As mentioned, the questionnaire was conducted by using stratified random sampling. The results represent the almost overall population of non-expert and expert groups. The survey managed to cater various demographic factors such as educational background, age, gender, ethnicity, familiarity, origin and residence area of the participants. The results, however, were divided into two separate tables of the demographic profile- to represent expert and non-expert groups.

5.1.1. Non-expert profile

Table 4. Demographic profile of non-experts

Educational Background Population %

Secondary 21 16.7

Certificate 9 7.1

Diploma 17 13.5

Degree 79 62.7

15-20 25 19.9

21-25 72 57.1

26-30 11 8.7

31-35 5 4

36-40 9 7.1

41 and above 4 3.2


Male 66 52.4

Female 60 47.6


Malay 97 77

Chinese 11 8.7

India 10 7.9

others 8 6.4


1-5 months 31 24.6

6-12 months 16 12.7

1-6 years 71 56.3

7 years and above 7 6.5


Melaka 9 7.1

Outside Melaka 117 92.9

Residence area

Urban 72 57.1

Urban fringe 30 23.8

Rural 24 19.1

A total of 126 respondents of the non-expert group was participated in the study. From the results, the majority of the respondents had completed their degree study (79 people-62.7%) While respondents with certificate level were the lowest group ((9 people-7.1%). Based from the result, respondents in 21-25 made up of 57.1% (72 people), whereby the highest proportion of the sample population. Meanwhile, the study managed to gather almost a balance proportion of gender sampling, whereby 52.4% (66 people) are male sampling, and 47.6% of the population was female (66 people). In addition, Malay by ethnicity made up the highest population (97 peoples- 77%) while the lowest sampling of ethnicity was classified to be others (8 peoples- 6.4%). Refer to the familiarity result, a group of respondents that reside in Melaka between 1 to 6 years (71people- 56.3%) made up the highest population. In addition, 92.9 % (117 people) of the population detected as a no-native resident of Melaka. This is followed by 72 of them (57.1%) were classified as urban dwellers, contrarily to 19.1% (24 people) of them are residing in a rural area.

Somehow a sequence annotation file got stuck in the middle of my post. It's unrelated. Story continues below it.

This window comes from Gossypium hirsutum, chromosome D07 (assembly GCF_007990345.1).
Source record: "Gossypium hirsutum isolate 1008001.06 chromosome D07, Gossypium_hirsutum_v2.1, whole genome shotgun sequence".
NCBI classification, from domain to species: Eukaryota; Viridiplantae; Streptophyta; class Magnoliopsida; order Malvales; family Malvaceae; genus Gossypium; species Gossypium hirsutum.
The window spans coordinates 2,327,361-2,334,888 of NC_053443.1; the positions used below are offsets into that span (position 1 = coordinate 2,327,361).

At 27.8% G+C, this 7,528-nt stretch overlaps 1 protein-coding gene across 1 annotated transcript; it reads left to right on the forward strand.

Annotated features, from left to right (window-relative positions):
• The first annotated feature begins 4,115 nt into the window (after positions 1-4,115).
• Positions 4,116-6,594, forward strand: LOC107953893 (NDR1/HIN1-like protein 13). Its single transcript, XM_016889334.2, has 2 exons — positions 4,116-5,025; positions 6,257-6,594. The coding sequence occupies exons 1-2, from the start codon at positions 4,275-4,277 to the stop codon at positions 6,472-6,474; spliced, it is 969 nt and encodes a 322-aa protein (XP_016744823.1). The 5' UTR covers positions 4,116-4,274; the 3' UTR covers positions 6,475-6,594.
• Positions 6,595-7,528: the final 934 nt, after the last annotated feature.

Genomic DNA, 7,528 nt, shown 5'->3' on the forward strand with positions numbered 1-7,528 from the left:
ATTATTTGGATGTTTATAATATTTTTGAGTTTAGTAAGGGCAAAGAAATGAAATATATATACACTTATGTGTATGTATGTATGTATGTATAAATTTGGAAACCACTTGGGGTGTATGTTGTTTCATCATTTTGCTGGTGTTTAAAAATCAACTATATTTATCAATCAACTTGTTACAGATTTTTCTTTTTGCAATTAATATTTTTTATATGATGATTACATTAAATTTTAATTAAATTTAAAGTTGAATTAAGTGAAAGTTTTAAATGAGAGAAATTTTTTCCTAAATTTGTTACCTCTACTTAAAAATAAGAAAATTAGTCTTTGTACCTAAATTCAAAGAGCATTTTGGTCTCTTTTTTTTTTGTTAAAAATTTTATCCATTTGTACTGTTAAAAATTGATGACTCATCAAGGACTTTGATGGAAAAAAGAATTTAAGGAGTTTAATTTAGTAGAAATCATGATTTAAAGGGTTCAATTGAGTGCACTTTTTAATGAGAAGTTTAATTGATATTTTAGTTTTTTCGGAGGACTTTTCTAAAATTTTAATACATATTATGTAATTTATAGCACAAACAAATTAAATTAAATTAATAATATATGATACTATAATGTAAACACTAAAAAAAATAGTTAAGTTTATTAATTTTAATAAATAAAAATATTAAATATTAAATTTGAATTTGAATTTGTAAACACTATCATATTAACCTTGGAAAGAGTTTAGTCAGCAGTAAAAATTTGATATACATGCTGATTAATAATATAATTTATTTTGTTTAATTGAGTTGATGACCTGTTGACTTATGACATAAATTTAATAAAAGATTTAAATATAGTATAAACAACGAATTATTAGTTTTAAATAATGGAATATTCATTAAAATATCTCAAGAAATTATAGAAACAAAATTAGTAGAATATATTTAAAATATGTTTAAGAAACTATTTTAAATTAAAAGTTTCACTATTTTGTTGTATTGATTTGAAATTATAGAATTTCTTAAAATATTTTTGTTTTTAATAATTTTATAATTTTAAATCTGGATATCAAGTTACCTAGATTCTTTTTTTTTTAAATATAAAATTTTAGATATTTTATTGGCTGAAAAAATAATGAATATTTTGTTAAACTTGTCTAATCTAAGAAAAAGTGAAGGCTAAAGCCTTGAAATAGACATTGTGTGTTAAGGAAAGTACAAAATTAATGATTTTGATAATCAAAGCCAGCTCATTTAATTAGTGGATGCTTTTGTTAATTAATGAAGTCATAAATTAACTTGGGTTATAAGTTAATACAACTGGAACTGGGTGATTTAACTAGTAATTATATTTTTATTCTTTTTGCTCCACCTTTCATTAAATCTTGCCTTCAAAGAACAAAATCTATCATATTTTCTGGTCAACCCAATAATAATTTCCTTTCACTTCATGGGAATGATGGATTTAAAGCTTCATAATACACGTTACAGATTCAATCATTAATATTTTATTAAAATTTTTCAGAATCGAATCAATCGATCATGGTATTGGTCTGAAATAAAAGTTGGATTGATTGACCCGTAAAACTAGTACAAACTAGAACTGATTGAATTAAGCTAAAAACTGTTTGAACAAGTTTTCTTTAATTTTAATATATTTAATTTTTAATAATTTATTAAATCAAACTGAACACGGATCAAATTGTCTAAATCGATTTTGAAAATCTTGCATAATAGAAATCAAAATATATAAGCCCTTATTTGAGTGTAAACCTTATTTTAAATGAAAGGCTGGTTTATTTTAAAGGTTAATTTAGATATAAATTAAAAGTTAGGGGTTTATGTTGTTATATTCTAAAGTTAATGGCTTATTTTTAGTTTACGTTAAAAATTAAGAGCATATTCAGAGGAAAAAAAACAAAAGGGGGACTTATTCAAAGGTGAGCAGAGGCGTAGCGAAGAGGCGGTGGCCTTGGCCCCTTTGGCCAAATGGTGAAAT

5.1.2. Expert profile

Table 5. Demographic profile of experts

Professional Background Population %

Architect 12 23.5

Landscape Architect 30 59

Urban and Regional Planning 9 17.5

21-25 26 51.1

26-30 13 25.5

31-35 6 11.7

36 and above 6 11.7


Male 15 29.4

Female 36 70.6


Malay 25 49

Chinese 10 19.6

Indian 10 19.6

Others 6 11.8


1-5 months 26 51.1

6-12 months 12 23.5

1-6 years 6 11.7

7 years and above 7 13.7


Melaka 14 27.4

Outside Melaka 37 72.6

Residence area